Offline nebruks

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It looks like you are off to a great start on your timber framing project!
Can you describe in more detail your foundation and the infill system for your walls?
Thanks, looking forward to more pictures.  

Hi.

My foundation (under earth layer) has made out of concrete filled with rocks. The upper part has made out of hand splitted rocks that hold together with clay/concrete mortar. The thickness of the foundation is 60 cm. Under the half of the house is basement.

The wall infill system will be:

1st layer - Hand hewn pine logs with tenons on both sides (160 mm thick) that will join in the mortise inside the posts (the long groove) that you can see in the photos that I have posted below.

2nd layer - 250 mm thick pine wood shaving mix with dry clay.

3rd layer - 25mm thick pine boarding (as the rough siding)

4th layer - 25mm thick vertical pine board siding (as the finishing).

So the whole thickness of the wall will be approx 50 cm.

I am the "victim" of the ecological philosophy - so that's why I was looking for possibilities to insulate the house with natural materials.

The realistic design photo is one prototype of my house. I took a picture of it and then in the Photoshop placed it just in the place were my house will come up. So my house will be very similar to the one you can see in the picture.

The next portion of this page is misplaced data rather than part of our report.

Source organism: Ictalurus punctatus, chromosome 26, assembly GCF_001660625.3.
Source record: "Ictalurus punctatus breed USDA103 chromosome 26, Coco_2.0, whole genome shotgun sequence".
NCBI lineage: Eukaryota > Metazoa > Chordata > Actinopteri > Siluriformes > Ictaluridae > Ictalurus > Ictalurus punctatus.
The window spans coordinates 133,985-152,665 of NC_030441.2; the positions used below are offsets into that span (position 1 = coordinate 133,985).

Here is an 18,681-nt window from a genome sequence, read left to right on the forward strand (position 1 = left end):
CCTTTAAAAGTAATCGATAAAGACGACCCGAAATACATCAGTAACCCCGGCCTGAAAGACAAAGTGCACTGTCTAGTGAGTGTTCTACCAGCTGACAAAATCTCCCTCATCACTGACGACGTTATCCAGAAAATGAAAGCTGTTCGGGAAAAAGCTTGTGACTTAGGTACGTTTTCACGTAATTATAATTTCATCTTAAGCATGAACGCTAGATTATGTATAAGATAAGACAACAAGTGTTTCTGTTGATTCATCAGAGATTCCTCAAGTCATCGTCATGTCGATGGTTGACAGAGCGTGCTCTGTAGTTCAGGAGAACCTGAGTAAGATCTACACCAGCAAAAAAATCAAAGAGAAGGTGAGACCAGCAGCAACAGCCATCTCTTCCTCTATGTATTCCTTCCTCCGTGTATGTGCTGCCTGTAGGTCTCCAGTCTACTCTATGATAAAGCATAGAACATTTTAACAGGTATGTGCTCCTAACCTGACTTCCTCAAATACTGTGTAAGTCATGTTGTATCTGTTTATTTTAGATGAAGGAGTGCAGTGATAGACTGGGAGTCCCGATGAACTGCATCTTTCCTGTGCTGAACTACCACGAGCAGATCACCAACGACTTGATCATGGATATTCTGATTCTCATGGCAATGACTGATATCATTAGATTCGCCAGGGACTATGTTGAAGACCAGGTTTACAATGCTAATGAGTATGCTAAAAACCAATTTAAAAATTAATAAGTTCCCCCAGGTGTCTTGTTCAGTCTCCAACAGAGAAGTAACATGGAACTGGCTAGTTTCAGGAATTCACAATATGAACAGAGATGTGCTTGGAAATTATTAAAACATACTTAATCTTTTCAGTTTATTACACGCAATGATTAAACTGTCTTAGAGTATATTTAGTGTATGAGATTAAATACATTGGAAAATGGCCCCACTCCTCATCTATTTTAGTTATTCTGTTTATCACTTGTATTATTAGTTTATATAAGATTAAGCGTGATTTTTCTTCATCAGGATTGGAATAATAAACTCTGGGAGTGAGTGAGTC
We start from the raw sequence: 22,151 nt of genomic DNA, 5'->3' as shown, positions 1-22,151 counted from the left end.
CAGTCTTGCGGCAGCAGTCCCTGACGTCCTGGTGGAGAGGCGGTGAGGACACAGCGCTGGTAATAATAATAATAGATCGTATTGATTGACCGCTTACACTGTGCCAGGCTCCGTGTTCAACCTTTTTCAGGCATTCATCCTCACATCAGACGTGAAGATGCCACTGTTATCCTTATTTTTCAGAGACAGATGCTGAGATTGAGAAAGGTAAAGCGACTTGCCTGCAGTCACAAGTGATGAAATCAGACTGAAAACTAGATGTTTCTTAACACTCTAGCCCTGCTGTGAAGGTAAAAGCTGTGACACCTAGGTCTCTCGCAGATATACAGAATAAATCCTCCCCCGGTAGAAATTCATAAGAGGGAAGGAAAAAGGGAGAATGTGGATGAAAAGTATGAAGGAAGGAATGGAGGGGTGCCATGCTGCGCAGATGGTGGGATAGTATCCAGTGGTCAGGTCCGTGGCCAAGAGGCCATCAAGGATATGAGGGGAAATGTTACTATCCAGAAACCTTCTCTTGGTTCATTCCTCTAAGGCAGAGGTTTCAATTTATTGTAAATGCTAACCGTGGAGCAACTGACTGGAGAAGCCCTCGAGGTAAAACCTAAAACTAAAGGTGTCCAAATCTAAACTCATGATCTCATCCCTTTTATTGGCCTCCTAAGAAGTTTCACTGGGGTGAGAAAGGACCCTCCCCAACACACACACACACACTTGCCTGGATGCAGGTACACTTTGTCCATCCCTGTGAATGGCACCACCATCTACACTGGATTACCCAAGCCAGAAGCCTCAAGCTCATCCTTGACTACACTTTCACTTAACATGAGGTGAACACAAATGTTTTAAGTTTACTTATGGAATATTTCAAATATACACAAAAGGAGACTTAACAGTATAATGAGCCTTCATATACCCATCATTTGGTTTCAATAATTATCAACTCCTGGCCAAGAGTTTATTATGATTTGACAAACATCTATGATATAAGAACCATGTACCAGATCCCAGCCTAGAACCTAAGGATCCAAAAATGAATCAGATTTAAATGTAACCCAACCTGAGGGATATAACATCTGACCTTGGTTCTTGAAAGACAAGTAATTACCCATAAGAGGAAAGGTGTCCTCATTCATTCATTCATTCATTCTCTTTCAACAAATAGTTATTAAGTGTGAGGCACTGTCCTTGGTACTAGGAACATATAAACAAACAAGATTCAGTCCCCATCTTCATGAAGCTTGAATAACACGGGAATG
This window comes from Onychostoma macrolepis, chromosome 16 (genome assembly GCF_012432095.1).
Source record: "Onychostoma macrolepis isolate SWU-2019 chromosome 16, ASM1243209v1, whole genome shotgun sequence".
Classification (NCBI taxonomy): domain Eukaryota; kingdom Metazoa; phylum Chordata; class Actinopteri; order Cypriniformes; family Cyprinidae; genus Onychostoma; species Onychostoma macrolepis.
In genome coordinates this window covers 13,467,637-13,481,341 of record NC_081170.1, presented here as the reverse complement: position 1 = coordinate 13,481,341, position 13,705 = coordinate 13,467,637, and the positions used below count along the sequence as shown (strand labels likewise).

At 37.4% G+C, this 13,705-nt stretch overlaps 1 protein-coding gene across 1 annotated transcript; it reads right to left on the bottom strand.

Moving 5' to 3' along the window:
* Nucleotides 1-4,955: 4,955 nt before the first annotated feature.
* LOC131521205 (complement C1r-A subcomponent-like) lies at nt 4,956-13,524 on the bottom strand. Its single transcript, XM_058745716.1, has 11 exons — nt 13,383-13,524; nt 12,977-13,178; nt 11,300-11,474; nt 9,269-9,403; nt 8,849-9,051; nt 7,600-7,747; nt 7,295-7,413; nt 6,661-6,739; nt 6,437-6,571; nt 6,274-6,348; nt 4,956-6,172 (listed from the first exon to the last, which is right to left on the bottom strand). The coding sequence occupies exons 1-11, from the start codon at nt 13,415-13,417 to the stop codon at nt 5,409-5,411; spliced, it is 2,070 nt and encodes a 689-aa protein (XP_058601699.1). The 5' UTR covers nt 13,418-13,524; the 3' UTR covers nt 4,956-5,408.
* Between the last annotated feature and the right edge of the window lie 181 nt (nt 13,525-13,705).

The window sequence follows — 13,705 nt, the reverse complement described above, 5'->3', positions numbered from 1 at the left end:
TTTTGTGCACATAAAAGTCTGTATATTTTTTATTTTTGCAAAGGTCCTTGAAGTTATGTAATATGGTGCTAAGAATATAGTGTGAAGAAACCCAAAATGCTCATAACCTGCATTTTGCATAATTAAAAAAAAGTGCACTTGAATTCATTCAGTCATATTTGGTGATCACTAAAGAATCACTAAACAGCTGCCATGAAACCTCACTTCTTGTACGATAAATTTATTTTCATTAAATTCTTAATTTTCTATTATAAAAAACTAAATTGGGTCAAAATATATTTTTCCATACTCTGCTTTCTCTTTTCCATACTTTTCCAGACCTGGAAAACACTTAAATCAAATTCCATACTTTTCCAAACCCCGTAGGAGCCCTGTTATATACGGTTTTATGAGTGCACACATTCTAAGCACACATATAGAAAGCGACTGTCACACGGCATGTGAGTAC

Offline dukndog

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Looks great and can't wait to see more!!

On another note, what software did you use on the design pictures? Is it  Google Sketchup??

DnD
WM LT-15G25 w/PwrFeed, Mahindra 3510, Husky 385xp, Stihl MS261 and a wife who supports my hobby!!

Offline Magicman

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It appears that the foundation is wider than the actual structure.  Wouldn't this be a problem area with water entrapment?
Knothole Sawmill, LLC     '98 Wood-Mizer LT40SuperHydraulic   WM Million BF Club Member   WM Pro Sawyer Network

Never allow your "need" to make money to exceed your "desire" to provide quality service.....The Magicman

Offline piller

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Thanks for the info about the foundation and infill system.  I also like using all natural materials if possible.  So the wall structure is horizontal hand hewn pine logs on the inside (in between the vertical posts), vertical spruce boards with clay/pine shaving infill, horizontal rough pine siding, and vertical pine finish siding on the outside?   Should be very strong, lot's of thermal mass, and good insulation!

Will you be using nails to attach the spruce boards and the layers of pine siding?

Offline nebruks

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Looks great and can't wait to see more!!

On another note, what software did you use on the design pictures? Is it  Google Sketchup??

DnD

Hey.

Yes I made the simple design sketches in Sketchup. It is easy and very user friendly software.

Offline nebruks

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It appears that the foundation is wider than the actual structure.  Wouldn't this be a problem area with water entrapment?